Bette Davis never got over her daughter's 'devastating' betrayal, says assistant

Hollywood rivals Bette Davis and Joan Crawford had one heartbreaking thing in common — their eldest daughters would betray them with shocking tell-all books.

Christina Crawford’s 1978 book, “Mommie Dearest,” depicted her adopted mother as an abusive alcoholic prone to rage and was published a year after the star’s death. Davis’ biological daughter Barbara “B.D.” Hyman released her own damaging tale, “My Mother’s Keeper,” in 1985. It portrayed the actress as a ruthless bully who faked attempted suicides for sympathy.

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Hyman released her story on Mother’s Day, just months after Davis underwent a mastectomy and suffered a stroke that nearly killed her.

Kathryn Sermak, who served as Davis' personal assistant from 1979 until her death in 1989, told Fox News the publication left Davis so humiliated she didn’t want to live anymore.

“It was a huge betrayal,” said Sermak. “Miss D never got over it. Never. You don’t just get over something like that… But that doesn’t mean you stop loving the person. It was so horrible… Even with all of that, Miss D said, ‘She’s still my daughter.’ But it broke her heart forever. You don’t get over that.”

Sermak has released her own book called “Miss D and Me,” which explores the friendship she developed with the legendary actress, who made over 100 films and was nominated for 10 Oscars throughout her lifetime. She recalled that fateful day when Davis learned of Hyman’s public accusations.

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“She always had a wonderful relationship with her,” insisted Sermak. “I felt B.D. loved her mother immensely. Miss D loved her more than anything in the world… I couldn’t understand why she wrote that book.”

Sermak described her former boss as someone who was willing to do anything for her daughter. But after her stroke, Davis wondered if Hyman assumed she wouldn’t survive.

“When she had that stroke, it was devastating,” said Sermak. “They had to use the paddles to bring her back to life. During that time, doctors believed she wouldn’t make it past three weeks… She was on medications, she was hallucinating. Nurses came and went. And you’re dealing with the press.”

Sermak claimed Hyman’s husband Jeremy had a trucking business that had gone bankrupt at the time. He then asked Davis’ lawyer and friend Harold Schiff if he could release some of her money for help, only to be shot down. But even before then, many of Hyman’s bills were reportedly sent to Schiff and taken care of by Davis.

Still, Davis perservered. In Sermak, she found a young woman completely devoted to her well-being. Hired in 1979 when she was just 23, Sermak was taught by the screen icon how to walk, talk, dress and even give a firm handshake.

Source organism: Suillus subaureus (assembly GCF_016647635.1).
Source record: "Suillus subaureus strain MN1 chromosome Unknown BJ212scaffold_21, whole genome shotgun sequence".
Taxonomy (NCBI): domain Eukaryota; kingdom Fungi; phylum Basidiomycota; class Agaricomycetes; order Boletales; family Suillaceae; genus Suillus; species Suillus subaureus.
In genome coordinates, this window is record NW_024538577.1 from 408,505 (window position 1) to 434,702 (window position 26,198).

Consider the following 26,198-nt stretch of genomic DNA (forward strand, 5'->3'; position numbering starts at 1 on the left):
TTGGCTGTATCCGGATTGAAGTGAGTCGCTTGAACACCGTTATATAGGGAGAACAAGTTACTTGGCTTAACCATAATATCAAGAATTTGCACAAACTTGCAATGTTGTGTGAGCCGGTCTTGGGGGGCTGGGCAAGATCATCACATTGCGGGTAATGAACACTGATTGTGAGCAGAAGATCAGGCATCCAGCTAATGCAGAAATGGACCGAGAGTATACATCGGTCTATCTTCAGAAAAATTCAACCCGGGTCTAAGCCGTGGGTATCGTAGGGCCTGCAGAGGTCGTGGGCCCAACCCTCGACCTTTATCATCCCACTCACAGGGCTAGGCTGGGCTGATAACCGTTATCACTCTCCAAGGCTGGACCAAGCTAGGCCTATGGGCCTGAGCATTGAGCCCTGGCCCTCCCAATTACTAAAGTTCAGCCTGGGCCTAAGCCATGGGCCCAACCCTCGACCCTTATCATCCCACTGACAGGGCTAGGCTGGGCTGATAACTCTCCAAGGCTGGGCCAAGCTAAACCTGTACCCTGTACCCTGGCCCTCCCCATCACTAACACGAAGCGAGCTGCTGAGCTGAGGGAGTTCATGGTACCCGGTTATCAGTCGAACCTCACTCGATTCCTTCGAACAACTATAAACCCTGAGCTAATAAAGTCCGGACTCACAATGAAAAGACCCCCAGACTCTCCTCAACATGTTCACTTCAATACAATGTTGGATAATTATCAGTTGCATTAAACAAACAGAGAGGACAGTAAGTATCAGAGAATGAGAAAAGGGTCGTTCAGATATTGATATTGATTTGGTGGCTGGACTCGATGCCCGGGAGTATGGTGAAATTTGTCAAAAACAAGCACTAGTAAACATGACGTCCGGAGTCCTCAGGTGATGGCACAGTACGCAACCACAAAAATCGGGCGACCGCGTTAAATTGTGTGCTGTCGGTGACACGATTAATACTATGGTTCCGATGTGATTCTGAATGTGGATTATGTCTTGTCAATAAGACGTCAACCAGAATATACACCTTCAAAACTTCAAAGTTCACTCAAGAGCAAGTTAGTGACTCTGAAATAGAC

When Davis’ health was deteriorating, Sermak stayed by her hospital bed every single day. Their bond became so close, Davis began calling Sermak her “stepdaughter.”

Sermak made sure to help Davis feel young again.

“She loved pranks,” Sermak recalled. “Whenever we were in New York, Harold [Schiff] would invite us to his home in Pound Ridge. Miss D told me she had never heard of TPing [toilet papering]. When I told her, she said, ‘Let’s do it!’ We waited until everyone went to bed. We had it all planned out. We started with the kitchen… She had so much fun. We fell to the floor laughing. We hit the alarms and instantly went back to our beds.”

But the pranks didn’t just end with Davis’ lawyer. Once, when guests came over to Davis’ Hollywood home for cocktail hour immaculately dressed, she had surprises in store for them.

“I went to a magic shop and bought these fake ice cubes that looked real,” recalled Sermak. “We also had a dribble glass. It was summer and really hot… And yet [her guests] said their drinks were wonderful. I thought it was amazing because these were her friends, but they were intimidated to tell her something was wrong. We also used a whoopee cushion and we practiced with it! We also found an ink pen that spilled blue ink… She was full of great pranks.”

Davis found happiness again. When she was only given a few days to live in 1989 after her breast cancer returned, the 81-year-old chose to savor every moment with joy, all while keeping her terminal illness a secret from the public.

“She got an invitation to the San Sebastian Film Festival in Spain… She so wanted to go,” recalled Sermak. “The doctors gave her the green light… The town got a band to play and they were serenading her. There was a mass of people waiting for hours just to see her.”

After Davis was honored for her acting career, she arrived in Paris and was gearing up to head back to Los Angeles. However, she became increasingly weak and was instead taken to a hospital in Neuilly-sur-Seine, where she passed away.

“Miss D told me she was born during a thunderstorm. And when she passed it was pouring,” said Sermak. “She was at peace. She'd just had the world serenade her.”

And just like Crawford, who famously omitted Christina from her will “for reasons well known,” the Los Angeles Times reported Davis also disinherited Hyman. She currently runs a ministry in Virginia. Sermak, along with Davis’ adopted son Michael Merrill, are co-executors of the Bette Davis Estate.

But Davis’ tale doesn’t just end with Sermak’s book. On Sunday night, Ryan Murphy’s “Feud,” a mini-series that tells the story of Davis’ collaboration with Crawford in the highly publicized 1962 film “Whatever Happened to Baby Jane?” is up for 18 Emmy awards.

“I will always thank Ryan Murphy,” she said. “It has introduced Miss D to a whole new younger group, which is honestly what I was hoping for.”